The clock is ticking on spinning drives. HDD are still viable, but only for large backups. However, if all you look at is price, then you get what you pay for.

Sure. But apart from the personal content that you should have backed up in multiple+offsite copies for safekeeping and usually just consumes a little bit, for most people the HDD is a n'th level cache of the Internet. For many people that's even true of the SSD content, if you lose your Steam games folder or Spotify offline playlists well you can just download it again. And when it comes to digital media quantity is king, it's a lot easier to have three copies with 95% reliability than one with 99,99% because you could always get a lemon.

Comment Well, duh (Score 1) 41

If we knew what they were trying to communicate, we'd probably find they have different languages too. Same as with people, without long distance travel/communication there's no reason to believe they'd share a language. We've seen this both on the macro scale through colonization wiping out many local languages and on the micro scale through building bridges to islands, linguists found that dialects became much less distinct. And with mass media and the Internet I'm sure we're converging even stronger now. Wolves have none of that so I'm sure a US wolf wouldn't understand much of what a EU wolf was howling, but I'm sure they'd quickly work out the basics.

Comment Stupid complicated pricing, limited choices (Score 1) 63

CenturyLink just put in fiber optic internet in my neighborhood and offers up to 1 Gbps speeds, but doesn't support static IPs. I've been using Comcast business and mostly don't mind what I pay for business class to get a /29.

I've been toying with the idea of switching to CenturyLink and running a pfsense instance on a cloud provider somewhere. Most generic Internet traffic (TV streaming, web, etc) would go out the CenturyLink dynamic IP and server traffic would get routed via IPSec to the pfsense instance to the cloud-based public IP addresses. This worked technically when I tested it with a virtual lab.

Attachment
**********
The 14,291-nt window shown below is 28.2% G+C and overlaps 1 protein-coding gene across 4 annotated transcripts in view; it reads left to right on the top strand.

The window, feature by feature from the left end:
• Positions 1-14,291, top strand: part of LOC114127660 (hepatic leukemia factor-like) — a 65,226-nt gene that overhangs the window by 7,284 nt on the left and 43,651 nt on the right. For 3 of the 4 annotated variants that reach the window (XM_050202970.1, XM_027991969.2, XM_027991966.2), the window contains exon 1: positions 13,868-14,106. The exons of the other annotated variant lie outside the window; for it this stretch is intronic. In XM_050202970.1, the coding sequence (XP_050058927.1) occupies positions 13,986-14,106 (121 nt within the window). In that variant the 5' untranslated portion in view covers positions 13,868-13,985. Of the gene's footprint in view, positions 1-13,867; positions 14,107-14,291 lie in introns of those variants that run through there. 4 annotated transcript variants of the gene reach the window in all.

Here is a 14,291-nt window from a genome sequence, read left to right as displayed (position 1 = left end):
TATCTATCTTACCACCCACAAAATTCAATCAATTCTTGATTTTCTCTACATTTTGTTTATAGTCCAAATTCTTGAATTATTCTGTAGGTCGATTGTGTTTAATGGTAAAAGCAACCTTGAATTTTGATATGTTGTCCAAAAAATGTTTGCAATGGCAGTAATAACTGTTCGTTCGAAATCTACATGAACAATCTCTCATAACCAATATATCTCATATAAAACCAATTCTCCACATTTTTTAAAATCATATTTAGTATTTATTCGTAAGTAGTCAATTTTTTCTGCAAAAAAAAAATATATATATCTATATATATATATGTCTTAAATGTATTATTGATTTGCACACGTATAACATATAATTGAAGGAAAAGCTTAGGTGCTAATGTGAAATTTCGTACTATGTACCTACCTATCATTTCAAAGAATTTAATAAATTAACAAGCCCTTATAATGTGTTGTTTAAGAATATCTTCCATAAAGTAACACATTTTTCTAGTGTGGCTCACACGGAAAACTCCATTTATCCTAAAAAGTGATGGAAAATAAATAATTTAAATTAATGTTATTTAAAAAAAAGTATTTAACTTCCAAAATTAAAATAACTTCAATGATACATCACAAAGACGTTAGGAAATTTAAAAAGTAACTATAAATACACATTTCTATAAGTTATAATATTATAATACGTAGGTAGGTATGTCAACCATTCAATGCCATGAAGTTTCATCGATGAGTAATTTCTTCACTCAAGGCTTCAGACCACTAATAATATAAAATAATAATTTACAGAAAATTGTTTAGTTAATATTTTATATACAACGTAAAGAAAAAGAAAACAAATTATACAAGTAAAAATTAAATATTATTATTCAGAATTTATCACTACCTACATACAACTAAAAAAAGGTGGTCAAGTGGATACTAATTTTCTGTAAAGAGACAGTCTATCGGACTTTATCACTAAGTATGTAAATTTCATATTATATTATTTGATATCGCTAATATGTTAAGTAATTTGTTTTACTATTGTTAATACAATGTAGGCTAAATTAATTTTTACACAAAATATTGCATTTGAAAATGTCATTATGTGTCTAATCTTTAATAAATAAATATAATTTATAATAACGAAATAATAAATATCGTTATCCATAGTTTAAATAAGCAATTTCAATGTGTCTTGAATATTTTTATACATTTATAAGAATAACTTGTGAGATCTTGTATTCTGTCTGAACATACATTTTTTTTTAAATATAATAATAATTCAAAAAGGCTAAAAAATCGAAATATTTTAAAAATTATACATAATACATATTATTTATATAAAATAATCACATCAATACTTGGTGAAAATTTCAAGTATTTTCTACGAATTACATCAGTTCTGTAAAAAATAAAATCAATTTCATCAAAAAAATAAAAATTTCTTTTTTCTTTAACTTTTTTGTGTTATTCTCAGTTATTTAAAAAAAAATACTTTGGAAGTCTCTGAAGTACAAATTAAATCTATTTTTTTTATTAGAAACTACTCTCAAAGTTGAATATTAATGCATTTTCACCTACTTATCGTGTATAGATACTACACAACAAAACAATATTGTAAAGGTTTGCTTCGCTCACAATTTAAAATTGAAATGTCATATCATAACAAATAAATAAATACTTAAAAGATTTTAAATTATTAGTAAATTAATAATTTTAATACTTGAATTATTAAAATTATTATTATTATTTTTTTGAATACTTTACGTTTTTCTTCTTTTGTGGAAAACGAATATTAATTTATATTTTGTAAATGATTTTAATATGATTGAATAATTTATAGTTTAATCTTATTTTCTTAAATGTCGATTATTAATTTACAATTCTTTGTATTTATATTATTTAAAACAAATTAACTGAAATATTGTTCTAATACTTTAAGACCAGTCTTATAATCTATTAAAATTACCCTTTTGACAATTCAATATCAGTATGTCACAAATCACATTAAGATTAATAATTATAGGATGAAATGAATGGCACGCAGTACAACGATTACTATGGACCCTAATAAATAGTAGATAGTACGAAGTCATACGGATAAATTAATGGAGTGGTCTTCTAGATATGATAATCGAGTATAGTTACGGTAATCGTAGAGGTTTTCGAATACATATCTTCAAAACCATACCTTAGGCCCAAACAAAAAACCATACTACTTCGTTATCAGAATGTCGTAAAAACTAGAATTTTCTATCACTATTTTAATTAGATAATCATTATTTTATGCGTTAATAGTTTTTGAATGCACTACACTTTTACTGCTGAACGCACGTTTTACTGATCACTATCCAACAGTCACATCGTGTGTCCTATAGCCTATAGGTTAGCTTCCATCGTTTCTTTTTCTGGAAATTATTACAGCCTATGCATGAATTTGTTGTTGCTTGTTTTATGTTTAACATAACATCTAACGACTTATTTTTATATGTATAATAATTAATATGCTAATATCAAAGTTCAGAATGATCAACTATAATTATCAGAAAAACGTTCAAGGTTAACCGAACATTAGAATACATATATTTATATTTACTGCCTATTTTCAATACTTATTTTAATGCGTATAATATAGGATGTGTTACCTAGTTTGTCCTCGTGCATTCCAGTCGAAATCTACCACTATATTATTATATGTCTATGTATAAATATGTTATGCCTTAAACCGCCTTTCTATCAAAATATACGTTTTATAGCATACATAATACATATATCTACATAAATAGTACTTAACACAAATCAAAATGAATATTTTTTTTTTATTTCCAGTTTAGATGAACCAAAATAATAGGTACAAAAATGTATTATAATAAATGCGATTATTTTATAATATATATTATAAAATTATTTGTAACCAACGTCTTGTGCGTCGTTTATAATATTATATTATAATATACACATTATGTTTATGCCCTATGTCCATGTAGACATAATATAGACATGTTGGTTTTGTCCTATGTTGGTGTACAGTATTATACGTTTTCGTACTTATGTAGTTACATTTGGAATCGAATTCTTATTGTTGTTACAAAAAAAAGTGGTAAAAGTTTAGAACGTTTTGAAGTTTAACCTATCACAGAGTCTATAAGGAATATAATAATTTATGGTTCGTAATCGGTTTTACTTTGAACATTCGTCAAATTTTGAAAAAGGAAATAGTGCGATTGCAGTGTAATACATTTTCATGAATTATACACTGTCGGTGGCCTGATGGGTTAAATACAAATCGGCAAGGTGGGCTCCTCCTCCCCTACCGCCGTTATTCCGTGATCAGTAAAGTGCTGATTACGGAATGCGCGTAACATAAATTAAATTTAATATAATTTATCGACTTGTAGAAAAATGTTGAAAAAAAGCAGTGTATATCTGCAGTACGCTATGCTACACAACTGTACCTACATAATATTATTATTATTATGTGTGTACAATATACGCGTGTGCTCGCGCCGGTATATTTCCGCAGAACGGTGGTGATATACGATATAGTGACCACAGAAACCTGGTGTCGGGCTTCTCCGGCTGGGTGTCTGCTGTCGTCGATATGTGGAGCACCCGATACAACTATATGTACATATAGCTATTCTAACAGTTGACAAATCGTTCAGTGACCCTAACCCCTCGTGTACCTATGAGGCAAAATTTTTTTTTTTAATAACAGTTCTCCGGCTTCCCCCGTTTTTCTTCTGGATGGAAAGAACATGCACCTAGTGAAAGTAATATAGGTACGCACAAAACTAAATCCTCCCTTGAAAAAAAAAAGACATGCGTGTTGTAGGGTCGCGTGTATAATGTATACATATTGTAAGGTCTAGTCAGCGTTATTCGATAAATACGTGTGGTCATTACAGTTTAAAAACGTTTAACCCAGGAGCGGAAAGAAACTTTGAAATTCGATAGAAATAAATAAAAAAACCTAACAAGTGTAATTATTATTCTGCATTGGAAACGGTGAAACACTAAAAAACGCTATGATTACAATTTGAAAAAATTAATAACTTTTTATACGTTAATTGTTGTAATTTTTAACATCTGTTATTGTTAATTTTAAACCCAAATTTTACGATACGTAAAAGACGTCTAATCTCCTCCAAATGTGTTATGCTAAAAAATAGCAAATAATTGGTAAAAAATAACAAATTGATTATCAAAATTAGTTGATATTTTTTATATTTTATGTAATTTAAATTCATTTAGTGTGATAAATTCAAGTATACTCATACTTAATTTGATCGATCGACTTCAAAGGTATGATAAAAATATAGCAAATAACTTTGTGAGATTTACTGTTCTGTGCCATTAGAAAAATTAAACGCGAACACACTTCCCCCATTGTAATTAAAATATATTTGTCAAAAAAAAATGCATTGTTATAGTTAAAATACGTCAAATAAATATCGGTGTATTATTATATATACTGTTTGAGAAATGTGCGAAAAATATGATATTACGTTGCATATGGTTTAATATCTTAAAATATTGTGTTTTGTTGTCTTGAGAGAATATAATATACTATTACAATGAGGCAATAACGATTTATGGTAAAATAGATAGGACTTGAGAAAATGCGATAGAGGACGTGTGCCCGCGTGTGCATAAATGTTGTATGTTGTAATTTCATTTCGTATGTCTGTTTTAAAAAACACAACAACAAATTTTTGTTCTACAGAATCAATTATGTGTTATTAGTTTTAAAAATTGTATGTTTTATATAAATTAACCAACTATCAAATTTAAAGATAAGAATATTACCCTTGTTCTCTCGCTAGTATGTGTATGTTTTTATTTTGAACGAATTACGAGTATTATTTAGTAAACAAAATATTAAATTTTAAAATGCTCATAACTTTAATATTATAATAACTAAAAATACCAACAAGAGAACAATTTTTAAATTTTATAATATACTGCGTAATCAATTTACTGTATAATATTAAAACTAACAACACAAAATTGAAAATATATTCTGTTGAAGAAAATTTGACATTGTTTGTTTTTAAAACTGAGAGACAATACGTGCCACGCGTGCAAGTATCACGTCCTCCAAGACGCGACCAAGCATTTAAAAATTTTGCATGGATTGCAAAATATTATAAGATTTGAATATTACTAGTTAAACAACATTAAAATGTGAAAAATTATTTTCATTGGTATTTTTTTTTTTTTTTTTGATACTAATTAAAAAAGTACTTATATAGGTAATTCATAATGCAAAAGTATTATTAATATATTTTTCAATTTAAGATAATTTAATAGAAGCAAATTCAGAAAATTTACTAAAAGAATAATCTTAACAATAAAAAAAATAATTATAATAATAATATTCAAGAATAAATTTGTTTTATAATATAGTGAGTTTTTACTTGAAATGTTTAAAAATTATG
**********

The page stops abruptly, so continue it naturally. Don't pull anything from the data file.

The Amazon cost estimator makes it seem mostly reasonable for compute and transit -- my actual server traffic is trivial, and even with generous CPU usage estimates it looked kind of reasonable.

The downside is that Amazon is very Linux oriented. There's a marketplace AMI for pfsense, but they want $500/year and creating your own is non-trivial. There are some FreeBSD AMIs but turning one into a working pfsense would be non-trivial as well.

I'd be tempted to try this just to kick the tires and see if the idea executed well in real life (like, no absurd latency or CPU utilization with the IPSec tunnels, etc) but I hate Netgate's AMI pricing so much I'm not even willing to shell out the $20 it would cost to run it for a week.

I'm sure there's a better place offering this or letting you install it yourself, but I can't easily find it.

AI

Wolves Howl In Different 'Dialects,' Machine Learning Finds (vice.com) 41

derekmead writes: Differentiating wolf howls with human ears can prove tricky, so researchers have turned to computer algorithms to suss out if different wolf species howl differently. They think that understanding wolf howls could help improve wolf conservation and management programs. In a study published in the journal Behavioural Processes, a group of international researchers describe using machine learning for the first time to analyze 2,000 wolf howls gathered from both wild and domesticated wolves and their subspecies from around the world.
Oracle

Java Installer Flaw Shows Why You Should Clear Your Downloads Folder (csoonline.com) 49

itwbennett writes: On Friday, Oracle published a security advisory recommending that users delete all the Java installers they might have laying around on their computers and use new ones for versions 6u113, 7u97, 8u73 or later. The reason: Older versions of the Java installer were vulnerable to binary planting in the Downloads folder. 'Though considered relatively complex to exploit, this vulnerability may result, if successfully exploited, in a complete compromise of the unsuspecting user's system,' said Eric Maurice, Oracle's software security assurance director, in a blog post.